By Lisa Schwarzbaum
Updated October 14, 1994 at 04:00 AM EDT

What’s more valuable: phenomenal talent or satisfactory mental health? That’s the heavy question at the light heart of The Scout (Twentieth Century Fox, PG-13), an intermittently comic baseball movie that has little to do with baseball and a lot to do with the wonders of psychotherapy as fantasized by Hollywood screenwriters — who, I don’t doubt, are no strangers to the 50-minute hour. Albert Brooks plays title character Al Percolo, a middle-aged loner on the Yankees payroll who, on a scouting trip through dusty Mexican villages, discovers phenom Steve Nebraska (Brendan Fraser), an all-American boy who has made a carefree expatriate life for himself. Percolo brings the young man home with him to New York. There, Nebraska signs the kind of spectacular contract that might cause team owners to demand salary caps and thus The Scout starts off as a peppy jab at everything out of whack about the baseball business.

Nebraska is a brilliant player, but he’s also a desperately fragile guy who has learned how to block out his emotional problems by concentrating on nothing but the ball; off the field, he displays such inappropriate, childlike behavior that the back office demands a clean bill of psychiatric health. So Percolo takes Nebraska to a shrink — one H. Aaron, hardy-har, played with uninflected earnestness by the usually subtle Dianne Wiest. Whereupon this intriguing question — Is emotional health worth it if healing threatens performance? — goes wobbly, like a pitcher with a tired arm. And comedy takes a dive into the weedy outfields of Freudian transference as Percolo and Nebraska work out their father-son issues.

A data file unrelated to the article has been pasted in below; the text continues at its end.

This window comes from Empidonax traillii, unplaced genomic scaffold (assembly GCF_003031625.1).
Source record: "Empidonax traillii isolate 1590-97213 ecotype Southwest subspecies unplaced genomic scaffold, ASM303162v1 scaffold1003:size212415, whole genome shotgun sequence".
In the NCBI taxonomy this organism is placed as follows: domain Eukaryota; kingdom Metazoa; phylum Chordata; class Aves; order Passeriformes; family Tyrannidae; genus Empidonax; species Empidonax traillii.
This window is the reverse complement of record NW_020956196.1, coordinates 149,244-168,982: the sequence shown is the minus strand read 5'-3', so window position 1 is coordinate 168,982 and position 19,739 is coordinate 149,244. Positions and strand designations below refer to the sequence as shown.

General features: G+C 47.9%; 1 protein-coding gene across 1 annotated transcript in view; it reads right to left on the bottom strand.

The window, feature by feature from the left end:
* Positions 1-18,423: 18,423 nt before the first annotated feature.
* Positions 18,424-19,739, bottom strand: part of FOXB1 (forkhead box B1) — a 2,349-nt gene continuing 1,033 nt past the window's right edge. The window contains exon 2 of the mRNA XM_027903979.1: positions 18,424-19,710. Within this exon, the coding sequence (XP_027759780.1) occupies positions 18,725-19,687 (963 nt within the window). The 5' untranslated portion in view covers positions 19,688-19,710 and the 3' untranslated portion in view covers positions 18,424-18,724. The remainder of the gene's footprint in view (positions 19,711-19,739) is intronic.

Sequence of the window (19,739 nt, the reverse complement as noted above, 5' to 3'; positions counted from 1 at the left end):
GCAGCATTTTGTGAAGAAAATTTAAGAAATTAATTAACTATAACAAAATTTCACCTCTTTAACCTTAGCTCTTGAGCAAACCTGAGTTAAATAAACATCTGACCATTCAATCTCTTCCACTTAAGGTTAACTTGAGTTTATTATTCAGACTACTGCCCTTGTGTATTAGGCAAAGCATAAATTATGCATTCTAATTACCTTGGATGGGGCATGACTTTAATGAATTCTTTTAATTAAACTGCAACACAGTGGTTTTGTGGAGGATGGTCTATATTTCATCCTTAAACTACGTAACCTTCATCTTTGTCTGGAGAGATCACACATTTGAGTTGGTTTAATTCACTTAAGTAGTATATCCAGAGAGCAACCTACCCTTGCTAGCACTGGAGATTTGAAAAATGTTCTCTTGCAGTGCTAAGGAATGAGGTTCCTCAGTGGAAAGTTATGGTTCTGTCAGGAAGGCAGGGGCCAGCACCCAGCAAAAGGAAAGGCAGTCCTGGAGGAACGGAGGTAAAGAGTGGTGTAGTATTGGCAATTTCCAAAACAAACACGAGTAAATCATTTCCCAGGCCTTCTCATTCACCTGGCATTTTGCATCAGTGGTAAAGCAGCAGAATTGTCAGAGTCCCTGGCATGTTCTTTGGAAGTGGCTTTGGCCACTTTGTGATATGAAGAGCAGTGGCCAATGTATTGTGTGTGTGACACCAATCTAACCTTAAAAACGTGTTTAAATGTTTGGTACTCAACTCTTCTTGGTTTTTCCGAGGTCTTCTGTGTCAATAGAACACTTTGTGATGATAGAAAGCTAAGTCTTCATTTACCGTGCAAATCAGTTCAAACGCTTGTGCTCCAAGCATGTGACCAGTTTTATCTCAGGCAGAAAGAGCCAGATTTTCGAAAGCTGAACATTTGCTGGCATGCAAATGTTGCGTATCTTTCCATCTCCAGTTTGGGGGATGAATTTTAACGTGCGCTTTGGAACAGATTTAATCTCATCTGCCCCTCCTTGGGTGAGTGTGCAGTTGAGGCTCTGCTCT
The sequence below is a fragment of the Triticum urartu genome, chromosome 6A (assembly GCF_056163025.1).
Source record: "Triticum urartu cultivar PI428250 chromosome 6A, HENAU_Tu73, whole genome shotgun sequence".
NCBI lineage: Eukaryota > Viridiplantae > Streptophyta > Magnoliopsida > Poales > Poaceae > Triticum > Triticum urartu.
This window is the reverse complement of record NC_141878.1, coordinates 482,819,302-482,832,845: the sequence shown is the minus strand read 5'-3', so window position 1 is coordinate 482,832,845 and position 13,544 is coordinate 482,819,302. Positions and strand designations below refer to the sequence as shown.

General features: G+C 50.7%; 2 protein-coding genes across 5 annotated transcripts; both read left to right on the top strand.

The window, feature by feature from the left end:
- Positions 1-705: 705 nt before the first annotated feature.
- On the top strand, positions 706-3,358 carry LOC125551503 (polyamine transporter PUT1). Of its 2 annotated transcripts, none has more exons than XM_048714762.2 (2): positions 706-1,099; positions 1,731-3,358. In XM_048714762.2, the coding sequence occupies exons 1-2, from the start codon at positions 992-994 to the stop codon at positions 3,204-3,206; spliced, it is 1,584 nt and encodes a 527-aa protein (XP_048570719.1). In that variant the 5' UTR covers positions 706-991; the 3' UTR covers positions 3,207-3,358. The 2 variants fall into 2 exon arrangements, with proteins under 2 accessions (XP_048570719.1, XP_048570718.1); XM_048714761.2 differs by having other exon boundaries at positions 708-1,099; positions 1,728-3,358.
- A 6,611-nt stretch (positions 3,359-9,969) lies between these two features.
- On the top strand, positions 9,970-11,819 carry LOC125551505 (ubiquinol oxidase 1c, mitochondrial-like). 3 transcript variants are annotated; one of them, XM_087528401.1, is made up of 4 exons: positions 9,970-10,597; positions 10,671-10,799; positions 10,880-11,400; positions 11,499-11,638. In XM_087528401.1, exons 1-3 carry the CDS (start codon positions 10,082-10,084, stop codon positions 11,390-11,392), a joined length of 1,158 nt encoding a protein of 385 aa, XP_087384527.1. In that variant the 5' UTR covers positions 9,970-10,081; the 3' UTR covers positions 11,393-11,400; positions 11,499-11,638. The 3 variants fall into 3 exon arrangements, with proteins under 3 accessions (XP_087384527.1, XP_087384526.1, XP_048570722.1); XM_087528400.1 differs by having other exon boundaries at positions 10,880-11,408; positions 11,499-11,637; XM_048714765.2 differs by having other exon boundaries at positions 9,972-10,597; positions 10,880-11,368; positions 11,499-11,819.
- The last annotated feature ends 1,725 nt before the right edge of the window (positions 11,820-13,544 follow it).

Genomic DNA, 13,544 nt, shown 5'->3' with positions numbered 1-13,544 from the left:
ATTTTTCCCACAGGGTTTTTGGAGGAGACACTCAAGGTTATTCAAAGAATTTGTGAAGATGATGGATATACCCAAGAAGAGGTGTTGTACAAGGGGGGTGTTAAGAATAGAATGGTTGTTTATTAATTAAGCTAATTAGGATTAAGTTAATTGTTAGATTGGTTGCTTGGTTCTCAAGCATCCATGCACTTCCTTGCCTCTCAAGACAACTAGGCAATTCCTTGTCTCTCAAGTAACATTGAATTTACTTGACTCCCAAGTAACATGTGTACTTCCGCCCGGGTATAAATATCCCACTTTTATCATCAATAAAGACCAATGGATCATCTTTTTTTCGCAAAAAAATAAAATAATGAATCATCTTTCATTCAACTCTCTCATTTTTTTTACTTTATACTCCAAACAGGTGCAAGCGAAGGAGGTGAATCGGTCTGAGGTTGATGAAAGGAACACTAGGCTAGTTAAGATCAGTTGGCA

In the midst of the male bonding — to a script by Brooks (—Defending Your Life), Andrew Bergman (—The Freshman), and frequent Brooks collaborator Monica Johnson, directed by Michael Ritchie (he did the terrific The Positively True Adventures of the Alleged Texas Cheerleader-Murdering Mom for HBO) — Fraser is swell. He’s big and loose and unself-conscious as he alternately acts up and whimpers. There’s glee in his performance. And there’s a nice, believable trust thing going on between him and his costar, who plays Percolo with the classic Brooksian, tamped-down comic melancholy that lifts the spirits of neurotic moviegoers everywhere. But good chemistry between this likable duo is not enough. At the end of the game, The Scout is too much about breaking free from the strictures of pleasing Daddy and not enough about hitting one out of the park. B-